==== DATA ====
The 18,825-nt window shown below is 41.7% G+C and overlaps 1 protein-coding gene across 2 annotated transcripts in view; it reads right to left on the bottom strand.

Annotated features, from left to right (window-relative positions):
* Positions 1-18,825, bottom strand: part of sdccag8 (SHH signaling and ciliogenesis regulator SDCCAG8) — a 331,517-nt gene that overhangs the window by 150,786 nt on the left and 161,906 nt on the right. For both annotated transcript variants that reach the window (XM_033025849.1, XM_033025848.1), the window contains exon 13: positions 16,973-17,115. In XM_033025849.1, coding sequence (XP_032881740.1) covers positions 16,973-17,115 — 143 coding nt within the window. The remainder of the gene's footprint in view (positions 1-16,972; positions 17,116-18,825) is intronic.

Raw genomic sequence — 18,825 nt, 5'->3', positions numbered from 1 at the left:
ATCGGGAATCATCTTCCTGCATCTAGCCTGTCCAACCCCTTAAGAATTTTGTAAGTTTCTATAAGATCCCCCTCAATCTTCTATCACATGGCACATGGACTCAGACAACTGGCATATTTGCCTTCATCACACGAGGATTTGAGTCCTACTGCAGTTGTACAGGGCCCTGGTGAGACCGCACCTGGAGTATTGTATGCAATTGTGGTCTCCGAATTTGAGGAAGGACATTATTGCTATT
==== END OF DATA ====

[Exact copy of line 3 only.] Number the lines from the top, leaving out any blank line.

* Positions 1-18,825, bottom strand: part of sdccag8 (SHH signaling and ciliogenesis regulator SDCCAG8) — a 331,517-nt gene that overhangs the window by 150,786 nt on the left and 161,906 nt on the right. For both annotated transcript variants that reach the window (XM_033025849.1, XM_033025848.1), the window contains exon 13: positions 16,973-17,115. In XM_033025849.1, coding sequence (XP_032881740.1) covers positions 16,973-17,115 — 143 coding nt within the window. The remainder of the gene's footprint in view (positions 1-16,972; positions 17,116-18,825) is intronic.